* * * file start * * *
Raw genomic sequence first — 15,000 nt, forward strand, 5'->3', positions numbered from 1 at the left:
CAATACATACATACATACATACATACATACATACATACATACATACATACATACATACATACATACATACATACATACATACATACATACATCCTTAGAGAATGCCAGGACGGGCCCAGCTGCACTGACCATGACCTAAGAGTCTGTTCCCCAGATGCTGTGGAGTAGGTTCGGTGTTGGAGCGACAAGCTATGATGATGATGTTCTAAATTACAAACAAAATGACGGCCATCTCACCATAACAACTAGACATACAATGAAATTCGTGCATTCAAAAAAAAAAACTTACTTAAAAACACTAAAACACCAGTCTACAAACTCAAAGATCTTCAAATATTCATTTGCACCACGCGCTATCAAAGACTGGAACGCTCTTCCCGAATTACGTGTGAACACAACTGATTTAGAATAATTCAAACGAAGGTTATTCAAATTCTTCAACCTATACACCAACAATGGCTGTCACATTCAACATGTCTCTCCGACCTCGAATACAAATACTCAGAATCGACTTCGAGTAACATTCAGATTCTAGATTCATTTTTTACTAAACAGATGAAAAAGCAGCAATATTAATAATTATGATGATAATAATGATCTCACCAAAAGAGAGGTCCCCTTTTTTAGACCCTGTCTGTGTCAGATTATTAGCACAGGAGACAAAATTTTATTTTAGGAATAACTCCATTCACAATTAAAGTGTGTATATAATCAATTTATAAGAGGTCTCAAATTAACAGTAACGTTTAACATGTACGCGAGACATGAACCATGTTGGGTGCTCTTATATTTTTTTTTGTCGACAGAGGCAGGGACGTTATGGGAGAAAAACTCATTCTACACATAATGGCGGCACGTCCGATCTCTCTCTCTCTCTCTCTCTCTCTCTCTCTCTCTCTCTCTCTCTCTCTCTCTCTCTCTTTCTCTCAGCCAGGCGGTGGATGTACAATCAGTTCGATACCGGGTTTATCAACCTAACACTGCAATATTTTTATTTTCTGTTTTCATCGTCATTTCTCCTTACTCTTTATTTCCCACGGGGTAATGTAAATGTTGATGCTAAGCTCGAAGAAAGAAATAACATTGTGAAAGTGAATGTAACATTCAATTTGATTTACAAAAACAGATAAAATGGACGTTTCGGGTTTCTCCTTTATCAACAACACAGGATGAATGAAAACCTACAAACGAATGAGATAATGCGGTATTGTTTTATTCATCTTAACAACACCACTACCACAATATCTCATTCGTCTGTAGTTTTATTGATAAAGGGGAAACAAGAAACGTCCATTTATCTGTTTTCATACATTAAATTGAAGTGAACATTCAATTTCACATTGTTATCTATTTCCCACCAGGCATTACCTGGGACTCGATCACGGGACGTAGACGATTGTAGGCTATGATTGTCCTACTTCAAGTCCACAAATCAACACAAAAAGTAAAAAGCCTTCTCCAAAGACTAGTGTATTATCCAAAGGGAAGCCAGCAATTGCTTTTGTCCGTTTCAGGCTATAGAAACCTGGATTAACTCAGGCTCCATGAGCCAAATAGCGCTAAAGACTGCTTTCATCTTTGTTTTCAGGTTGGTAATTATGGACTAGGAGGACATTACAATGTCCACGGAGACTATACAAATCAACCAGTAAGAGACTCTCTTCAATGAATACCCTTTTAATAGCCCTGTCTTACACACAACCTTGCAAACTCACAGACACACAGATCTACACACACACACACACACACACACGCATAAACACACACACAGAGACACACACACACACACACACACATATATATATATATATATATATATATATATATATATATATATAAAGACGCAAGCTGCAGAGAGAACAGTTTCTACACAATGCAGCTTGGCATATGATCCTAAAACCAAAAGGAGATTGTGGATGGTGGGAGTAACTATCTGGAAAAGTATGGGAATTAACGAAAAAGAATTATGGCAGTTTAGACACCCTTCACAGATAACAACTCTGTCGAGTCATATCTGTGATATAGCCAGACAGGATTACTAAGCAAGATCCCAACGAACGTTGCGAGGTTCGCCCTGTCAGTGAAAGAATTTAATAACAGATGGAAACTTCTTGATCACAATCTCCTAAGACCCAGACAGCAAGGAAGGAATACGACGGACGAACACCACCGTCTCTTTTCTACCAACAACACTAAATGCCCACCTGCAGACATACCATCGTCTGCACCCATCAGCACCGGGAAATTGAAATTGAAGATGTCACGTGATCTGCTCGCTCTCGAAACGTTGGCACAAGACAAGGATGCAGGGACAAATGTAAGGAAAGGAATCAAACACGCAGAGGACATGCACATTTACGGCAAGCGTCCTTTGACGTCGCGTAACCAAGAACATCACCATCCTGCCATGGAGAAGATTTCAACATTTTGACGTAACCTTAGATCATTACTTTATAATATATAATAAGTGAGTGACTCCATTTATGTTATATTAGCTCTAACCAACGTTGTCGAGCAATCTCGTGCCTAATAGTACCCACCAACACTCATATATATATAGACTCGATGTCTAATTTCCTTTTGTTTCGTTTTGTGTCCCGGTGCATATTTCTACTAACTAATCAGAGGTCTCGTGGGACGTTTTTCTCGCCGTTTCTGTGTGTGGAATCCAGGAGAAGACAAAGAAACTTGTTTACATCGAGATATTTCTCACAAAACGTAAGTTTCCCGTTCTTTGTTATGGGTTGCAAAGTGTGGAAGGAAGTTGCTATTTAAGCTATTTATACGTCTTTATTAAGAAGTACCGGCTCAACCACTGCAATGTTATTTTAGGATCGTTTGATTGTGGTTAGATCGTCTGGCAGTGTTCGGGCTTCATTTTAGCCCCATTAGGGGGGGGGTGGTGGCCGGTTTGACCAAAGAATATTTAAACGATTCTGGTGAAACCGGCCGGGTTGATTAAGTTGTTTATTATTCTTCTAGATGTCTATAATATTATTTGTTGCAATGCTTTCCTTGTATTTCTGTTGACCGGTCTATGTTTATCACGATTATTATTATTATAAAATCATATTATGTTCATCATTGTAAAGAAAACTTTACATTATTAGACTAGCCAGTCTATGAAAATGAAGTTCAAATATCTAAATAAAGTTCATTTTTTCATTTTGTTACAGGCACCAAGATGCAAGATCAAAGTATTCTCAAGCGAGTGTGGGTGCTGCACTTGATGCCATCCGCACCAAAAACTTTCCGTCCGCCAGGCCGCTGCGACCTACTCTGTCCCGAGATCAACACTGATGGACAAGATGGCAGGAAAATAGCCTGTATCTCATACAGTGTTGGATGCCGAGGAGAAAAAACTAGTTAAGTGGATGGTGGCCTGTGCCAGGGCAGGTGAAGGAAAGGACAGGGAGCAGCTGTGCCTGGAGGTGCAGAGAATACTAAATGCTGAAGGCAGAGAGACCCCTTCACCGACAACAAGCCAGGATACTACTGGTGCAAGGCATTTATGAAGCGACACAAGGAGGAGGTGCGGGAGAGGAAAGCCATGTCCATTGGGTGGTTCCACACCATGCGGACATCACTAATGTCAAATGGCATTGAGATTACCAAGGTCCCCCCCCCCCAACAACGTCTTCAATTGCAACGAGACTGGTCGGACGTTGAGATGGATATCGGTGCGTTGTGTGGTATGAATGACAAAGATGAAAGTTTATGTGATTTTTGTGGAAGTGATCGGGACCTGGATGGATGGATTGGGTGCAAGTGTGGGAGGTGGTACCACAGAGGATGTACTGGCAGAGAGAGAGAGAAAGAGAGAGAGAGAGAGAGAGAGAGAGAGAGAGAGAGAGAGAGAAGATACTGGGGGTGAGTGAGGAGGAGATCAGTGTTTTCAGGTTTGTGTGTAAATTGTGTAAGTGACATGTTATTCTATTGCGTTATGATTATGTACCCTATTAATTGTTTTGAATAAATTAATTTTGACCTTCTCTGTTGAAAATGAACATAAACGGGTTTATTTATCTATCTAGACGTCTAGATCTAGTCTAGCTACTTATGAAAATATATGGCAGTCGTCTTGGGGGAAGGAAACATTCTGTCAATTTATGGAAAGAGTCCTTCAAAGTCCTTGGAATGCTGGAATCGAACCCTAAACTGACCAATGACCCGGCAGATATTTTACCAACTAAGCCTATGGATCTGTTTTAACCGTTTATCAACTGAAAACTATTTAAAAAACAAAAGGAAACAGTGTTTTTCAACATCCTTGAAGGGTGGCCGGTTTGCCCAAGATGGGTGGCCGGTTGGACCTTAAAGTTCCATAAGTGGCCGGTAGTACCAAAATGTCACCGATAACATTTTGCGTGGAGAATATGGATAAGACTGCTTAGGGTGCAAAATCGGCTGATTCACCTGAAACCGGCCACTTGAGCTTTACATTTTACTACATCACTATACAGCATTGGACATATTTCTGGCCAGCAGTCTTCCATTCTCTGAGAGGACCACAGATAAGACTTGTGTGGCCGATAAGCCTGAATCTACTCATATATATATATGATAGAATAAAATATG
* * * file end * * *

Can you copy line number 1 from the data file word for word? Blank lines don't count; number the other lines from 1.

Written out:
Raw genomic sequence first — 15,000 nt, forward strand, 5'->3', positions numbered from 1 at the left: